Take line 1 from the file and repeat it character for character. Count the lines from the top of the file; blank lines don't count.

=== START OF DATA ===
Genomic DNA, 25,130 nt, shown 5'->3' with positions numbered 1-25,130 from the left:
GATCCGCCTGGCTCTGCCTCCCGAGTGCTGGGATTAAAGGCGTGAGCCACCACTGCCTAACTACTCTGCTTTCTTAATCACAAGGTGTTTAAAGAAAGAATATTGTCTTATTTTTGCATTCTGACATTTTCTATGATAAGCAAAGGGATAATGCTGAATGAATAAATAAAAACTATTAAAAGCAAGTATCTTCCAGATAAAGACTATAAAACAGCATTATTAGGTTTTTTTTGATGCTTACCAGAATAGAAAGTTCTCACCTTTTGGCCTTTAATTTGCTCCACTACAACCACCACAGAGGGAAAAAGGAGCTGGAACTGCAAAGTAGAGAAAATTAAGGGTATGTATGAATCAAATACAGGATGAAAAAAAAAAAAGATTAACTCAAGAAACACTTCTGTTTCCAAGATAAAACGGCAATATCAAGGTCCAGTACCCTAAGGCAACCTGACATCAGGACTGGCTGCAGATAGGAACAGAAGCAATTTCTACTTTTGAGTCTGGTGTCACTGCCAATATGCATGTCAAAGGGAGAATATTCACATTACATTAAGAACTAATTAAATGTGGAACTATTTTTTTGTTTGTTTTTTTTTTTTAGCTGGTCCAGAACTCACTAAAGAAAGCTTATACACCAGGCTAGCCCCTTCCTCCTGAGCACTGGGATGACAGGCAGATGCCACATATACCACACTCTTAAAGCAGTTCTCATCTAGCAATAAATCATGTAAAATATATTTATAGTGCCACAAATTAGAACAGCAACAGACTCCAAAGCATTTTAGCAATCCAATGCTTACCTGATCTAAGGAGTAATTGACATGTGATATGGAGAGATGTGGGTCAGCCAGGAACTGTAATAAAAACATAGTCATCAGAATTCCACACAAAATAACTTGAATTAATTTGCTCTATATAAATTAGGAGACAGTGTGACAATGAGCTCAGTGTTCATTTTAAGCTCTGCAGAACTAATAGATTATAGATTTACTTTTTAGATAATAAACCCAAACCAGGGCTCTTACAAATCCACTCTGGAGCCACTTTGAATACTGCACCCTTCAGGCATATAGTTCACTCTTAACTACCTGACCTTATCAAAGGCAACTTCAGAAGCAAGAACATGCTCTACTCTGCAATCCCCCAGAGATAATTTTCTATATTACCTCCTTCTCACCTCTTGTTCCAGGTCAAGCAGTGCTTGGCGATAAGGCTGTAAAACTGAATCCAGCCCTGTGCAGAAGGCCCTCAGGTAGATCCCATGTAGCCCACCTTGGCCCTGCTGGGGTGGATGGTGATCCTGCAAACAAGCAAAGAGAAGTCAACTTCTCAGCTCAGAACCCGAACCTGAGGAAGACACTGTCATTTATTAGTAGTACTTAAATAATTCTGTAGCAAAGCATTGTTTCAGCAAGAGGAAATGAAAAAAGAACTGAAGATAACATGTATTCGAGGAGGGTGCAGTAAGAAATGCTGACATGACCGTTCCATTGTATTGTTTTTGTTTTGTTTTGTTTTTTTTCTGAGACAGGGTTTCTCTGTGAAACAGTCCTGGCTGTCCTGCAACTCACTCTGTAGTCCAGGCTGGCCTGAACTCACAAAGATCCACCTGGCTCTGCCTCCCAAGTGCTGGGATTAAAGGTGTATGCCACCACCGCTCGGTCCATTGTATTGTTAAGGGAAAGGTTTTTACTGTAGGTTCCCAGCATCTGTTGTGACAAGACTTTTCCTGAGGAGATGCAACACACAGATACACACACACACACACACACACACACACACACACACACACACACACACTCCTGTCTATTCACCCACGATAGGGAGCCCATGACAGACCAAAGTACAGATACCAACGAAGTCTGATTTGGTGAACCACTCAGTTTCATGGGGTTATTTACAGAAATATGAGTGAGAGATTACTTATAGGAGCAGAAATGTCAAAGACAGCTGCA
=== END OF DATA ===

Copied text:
Genomic DNA, 25,130 nt, shown 5'->3' with positions numbered 1-25,130 from the left: